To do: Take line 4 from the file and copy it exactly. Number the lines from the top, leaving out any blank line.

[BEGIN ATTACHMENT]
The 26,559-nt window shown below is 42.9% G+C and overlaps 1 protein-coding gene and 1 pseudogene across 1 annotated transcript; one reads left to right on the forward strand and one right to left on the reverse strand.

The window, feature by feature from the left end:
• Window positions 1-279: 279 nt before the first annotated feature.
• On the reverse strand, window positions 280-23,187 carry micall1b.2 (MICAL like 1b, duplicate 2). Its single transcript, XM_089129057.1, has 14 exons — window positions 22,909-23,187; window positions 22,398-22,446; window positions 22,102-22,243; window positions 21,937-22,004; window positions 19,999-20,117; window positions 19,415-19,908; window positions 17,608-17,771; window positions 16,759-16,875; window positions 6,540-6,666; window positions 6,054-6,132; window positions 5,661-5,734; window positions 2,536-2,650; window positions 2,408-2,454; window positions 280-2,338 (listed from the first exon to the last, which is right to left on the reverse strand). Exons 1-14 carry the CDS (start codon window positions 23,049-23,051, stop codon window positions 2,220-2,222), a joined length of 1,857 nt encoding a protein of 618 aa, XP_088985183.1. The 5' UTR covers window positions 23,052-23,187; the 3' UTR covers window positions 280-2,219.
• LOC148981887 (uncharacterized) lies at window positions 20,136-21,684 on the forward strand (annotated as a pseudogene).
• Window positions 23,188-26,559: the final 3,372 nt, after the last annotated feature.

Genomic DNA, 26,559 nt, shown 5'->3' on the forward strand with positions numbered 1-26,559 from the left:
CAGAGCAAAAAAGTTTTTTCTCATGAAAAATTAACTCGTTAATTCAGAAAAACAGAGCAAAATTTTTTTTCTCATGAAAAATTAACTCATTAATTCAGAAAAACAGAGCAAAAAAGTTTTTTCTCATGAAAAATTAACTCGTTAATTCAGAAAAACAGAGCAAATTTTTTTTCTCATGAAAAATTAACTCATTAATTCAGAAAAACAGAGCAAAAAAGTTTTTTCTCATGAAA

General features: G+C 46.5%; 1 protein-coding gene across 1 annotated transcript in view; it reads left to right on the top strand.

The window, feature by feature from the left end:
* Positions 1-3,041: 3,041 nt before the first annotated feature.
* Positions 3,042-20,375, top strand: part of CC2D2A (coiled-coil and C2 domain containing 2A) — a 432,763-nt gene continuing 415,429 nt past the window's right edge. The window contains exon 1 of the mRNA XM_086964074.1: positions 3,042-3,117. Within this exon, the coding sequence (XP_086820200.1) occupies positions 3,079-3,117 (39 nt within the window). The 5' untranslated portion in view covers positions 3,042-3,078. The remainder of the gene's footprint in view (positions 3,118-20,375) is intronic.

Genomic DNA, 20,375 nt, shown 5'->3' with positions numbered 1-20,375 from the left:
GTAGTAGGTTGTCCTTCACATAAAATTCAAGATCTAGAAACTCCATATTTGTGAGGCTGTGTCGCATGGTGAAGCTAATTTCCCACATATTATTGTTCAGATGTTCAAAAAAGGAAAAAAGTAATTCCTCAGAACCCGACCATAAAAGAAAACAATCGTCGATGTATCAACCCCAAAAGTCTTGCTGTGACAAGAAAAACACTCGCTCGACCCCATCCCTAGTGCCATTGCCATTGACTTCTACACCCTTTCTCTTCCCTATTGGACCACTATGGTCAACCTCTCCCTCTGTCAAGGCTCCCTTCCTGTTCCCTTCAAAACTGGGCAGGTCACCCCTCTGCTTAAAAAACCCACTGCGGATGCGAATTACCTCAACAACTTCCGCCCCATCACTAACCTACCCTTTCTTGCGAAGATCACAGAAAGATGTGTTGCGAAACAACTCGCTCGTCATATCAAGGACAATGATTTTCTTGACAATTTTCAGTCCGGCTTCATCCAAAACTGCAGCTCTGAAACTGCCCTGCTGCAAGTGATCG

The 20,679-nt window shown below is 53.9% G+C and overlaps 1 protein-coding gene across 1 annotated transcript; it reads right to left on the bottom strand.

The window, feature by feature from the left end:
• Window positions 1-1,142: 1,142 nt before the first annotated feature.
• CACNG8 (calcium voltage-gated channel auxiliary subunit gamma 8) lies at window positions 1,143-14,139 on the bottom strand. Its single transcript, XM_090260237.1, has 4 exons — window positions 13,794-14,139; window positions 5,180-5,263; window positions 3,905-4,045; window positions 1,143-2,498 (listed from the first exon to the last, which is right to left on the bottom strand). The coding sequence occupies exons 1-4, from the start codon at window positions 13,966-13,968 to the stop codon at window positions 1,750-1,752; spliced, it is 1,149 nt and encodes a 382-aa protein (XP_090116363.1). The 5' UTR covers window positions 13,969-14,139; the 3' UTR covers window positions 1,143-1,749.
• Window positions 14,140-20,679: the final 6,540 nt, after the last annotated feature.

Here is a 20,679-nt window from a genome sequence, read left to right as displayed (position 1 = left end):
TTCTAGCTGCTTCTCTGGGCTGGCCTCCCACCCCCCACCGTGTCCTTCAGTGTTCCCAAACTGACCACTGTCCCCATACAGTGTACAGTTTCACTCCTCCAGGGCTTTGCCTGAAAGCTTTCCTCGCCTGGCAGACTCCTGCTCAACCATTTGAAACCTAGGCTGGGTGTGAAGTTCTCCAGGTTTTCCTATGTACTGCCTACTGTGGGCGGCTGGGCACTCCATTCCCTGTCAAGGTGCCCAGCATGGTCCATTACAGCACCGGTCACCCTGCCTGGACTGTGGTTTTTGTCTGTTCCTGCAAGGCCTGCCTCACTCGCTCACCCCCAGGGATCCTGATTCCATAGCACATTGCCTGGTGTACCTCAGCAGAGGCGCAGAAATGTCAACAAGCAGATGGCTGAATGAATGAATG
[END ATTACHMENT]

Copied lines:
• On the reverse strand, window positions 280-23,187 carry micall1b.2 (MICAL like 1b, duplicate 2). Its single transcript, XM_089129057.1, has 14 exons — window positions 22,909-23,187; window positions 22,398-22,446; window positions 22,102-22,243; window positions 21,937-22,004; window positions 19,999-20,117; window positions 19,415-19,908; window positions 17,608-17,771; window positions 16,759-16,875; window positions 6,540-6,666; window positions 6,054-6,132; window positions 5,661-5,734; window positions 2,536-2,650; window positions 2,408-2,454; window positions 280-2,338 (listed from the first exon to the last, which is right to left on the reverse strand). Exons 1-14 carry the CDS (start codon window positions 23,049-23,051, stop codon window positions 2,220-2,222), a joined length of 1,857 nt encoding a protein of 618 aa, XP_088985183.1. The 5' UTR covers window positions 23,052-23,187; the 3' UTR covers window positions 280-2,219.